The tutor will greet you and ask you what you want to work on for the session and together you’ll set some goals, create a short agenda and get to work. Tutoring is a collaborative service, so you should expect to really participate. You might even talk more than the tutor—that’s a good thing! You might look at books, search things online, or go over your notes. What you do in a session will be determined by you and the tutor. If you want something explained differently or with different material, just ask. At the end of the tutoring session, you’ll be asked your 800 number so we can record the session. At the end of the week, you’ll get an email asking you to complete an evaluation. This helps us assess how we’re doing.
The ARC uses login information in order to evaluate how well we are meeting student support needs on campus. All you have to do is provide your 800 number and the course you want help with to the tutor. If you aren’t sure about that information, you can find it all in your portal.
Most of the tutoring (including writing tutoring) is held in the ARC (L-214), but Science tutoring is located in B111, Nursing tutoring in GAH310, Math tutoring in S103, and Computer Science tutoring in N113.
Bring your notes, your textbook, your login information for any online reading/notes, and some questions you have for the tutor. The more organized you are before you come to the session, the more productive it can be. Because every student is different, the tutor cannot know what you might need help with if you say something as broad as “Chapter 2”. Instead, mark things that you want to make sure you understand correctly, or things you don’t understand at all.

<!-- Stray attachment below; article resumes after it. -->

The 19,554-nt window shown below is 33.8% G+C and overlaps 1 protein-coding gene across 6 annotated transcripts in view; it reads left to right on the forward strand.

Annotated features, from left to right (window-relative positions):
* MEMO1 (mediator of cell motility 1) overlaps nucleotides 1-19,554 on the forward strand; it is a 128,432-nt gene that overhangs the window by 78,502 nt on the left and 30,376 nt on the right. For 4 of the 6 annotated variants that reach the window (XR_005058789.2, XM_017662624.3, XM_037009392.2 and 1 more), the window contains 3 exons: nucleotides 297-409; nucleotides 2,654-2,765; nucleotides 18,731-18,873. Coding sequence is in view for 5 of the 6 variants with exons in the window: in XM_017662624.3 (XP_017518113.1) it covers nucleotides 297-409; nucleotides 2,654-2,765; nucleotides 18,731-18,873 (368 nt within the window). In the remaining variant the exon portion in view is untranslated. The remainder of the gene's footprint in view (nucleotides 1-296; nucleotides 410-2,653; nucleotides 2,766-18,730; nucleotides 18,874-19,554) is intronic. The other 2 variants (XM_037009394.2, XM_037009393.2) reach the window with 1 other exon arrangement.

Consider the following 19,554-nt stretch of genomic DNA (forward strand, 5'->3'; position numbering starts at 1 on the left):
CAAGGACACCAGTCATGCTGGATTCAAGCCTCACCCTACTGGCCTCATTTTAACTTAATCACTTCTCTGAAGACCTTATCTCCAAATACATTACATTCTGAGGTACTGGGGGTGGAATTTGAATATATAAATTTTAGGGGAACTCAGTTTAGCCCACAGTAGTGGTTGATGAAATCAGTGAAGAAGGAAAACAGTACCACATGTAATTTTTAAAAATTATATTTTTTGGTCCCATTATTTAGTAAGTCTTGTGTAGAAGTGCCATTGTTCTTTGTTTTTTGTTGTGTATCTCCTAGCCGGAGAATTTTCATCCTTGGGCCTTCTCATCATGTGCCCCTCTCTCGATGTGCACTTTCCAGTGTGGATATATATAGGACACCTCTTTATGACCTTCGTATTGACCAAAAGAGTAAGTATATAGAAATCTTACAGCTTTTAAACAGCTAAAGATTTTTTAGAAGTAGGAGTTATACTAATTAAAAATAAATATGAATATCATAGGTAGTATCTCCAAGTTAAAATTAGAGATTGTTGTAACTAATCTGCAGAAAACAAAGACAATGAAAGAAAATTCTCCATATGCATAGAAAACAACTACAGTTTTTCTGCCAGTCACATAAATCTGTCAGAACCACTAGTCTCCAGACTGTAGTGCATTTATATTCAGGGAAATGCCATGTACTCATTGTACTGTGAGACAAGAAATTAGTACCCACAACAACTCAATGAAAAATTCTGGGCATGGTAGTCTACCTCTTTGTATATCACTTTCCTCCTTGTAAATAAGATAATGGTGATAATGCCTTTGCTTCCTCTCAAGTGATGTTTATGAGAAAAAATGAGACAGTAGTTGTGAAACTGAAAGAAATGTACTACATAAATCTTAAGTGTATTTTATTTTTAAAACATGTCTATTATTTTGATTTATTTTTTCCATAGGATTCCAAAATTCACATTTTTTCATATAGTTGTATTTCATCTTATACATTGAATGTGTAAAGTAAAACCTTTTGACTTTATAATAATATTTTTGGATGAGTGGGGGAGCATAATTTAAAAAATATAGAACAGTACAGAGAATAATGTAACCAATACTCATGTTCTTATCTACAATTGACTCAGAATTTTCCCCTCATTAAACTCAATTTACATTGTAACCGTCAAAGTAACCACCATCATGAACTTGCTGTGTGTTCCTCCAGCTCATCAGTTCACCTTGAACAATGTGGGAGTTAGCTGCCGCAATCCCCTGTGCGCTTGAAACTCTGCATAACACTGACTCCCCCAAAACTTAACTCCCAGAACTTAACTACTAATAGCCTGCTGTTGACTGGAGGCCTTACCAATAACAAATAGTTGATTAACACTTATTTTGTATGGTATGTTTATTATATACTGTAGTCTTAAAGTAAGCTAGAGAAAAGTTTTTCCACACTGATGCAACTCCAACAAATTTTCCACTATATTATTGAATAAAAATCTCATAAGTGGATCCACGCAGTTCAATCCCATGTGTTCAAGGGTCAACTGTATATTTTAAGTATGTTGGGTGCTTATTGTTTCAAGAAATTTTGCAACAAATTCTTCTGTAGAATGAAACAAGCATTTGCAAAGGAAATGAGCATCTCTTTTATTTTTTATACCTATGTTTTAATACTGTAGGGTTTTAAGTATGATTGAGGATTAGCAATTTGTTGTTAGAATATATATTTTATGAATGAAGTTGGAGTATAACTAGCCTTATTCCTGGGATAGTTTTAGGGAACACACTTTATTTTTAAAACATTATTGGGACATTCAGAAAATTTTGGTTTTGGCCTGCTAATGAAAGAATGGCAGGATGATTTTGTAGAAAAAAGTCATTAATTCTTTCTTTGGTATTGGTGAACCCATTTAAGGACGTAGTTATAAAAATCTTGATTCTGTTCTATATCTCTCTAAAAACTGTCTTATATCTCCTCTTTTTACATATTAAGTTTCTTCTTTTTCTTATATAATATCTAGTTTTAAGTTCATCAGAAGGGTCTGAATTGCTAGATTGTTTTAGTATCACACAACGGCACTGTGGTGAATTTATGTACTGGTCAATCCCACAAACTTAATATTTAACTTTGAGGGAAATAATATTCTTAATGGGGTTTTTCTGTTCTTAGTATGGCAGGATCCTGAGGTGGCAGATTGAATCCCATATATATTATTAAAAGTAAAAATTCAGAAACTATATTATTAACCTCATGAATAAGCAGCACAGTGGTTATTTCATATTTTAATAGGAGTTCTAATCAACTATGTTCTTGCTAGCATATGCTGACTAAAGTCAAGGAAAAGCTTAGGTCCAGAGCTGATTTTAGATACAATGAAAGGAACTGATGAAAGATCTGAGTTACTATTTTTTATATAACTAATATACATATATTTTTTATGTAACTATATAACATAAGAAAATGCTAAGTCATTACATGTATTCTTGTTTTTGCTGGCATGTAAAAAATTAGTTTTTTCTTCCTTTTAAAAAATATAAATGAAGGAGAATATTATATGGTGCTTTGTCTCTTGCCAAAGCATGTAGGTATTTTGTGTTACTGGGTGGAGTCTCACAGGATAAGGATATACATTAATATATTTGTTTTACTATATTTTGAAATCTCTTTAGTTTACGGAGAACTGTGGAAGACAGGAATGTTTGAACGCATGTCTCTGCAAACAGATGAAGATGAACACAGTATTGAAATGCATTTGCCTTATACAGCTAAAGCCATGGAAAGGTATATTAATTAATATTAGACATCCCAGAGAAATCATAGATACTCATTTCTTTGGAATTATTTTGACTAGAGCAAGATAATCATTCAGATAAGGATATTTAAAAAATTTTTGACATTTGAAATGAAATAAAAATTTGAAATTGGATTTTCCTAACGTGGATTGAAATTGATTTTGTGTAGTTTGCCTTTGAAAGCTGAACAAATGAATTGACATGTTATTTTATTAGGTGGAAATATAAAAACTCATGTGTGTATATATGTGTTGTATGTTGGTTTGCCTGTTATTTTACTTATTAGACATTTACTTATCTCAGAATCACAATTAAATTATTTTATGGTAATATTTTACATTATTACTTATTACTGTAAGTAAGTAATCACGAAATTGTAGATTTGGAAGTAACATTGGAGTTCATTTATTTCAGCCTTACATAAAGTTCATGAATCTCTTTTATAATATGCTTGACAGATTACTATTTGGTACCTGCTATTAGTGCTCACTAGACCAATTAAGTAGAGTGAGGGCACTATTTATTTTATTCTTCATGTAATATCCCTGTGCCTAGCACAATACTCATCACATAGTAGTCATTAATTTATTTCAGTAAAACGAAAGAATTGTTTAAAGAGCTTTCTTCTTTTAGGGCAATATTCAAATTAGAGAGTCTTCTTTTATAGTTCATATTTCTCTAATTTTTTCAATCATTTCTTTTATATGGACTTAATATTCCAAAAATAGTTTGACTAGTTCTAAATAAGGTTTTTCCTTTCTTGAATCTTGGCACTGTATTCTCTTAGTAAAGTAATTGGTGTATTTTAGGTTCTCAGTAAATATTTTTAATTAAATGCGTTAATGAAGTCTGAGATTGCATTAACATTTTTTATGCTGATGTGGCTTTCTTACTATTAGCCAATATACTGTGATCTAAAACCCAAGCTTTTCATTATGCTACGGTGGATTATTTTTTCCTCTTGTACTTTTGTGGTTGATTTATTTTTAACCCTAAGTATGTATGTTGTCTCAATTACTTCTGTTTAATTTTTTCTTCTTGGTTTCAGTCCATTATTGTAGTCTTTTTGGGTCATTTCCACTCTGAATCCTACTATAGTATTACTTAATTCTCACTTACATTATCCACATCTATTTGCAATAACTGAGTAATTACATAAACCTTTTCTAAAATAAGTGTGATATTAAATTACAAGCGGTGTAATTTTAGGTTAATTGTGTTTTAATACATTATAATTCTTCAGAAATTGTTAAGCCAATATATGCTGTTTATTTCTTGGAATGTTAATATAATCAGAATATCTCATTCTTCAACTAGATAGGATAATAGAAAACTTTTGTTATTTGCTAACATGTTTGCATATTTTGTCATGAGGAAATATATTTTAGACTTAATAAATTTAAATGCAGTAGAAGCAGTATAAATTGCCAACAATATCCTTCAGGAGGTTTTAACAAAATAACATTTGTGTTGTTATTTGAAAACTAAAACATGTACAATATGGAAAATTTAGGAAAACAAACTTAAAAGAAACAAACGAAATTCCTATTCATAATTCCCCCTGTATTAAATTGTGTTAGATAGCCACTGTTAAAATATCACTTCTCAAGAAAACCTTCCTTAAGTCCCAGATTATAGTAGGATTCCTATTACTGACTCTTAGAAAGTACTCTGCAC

Tutoring is for all students. We have students visit the center who want to make sure they get the A, students who want to move up a grade, students who need to move up a few grades, students who don’t understand a small portion, and students who are rusty on some things since it has been a while since they understood. No matter who you are, you can benefit from tutoring. In fact, many of our tutors use each other for their other courses!
A list of our current tutors and their information can be found here, but there are some truths about our tutors, regardless of who they are. All of our tutors are current students here at USF, and they’ve all been recommended by faculty for that subject area. Each tutor goes through training as outlined by the College Reading and Learning Association and have to participate in 10 hours of training each year.
Because they are peer tutors, it’s possible that your question is complicated enough that a professor should be the one to answer it. Don’t get discouraged! The tutor will always try to help you understand the material, but they also don’t want to give misinformation.
The tutors cannot be expected to carry around all the books and notes for all the classes they’ve taken and can tutor—that would be one big backpack! Sometimes, too, information changes, and it’s important that you and the tutor have what is being currently covered by your professor as a resource. While tutors know the content well enough to help with material, they are not experts like your professors and sometimes need to verify that they are remembering things correctly.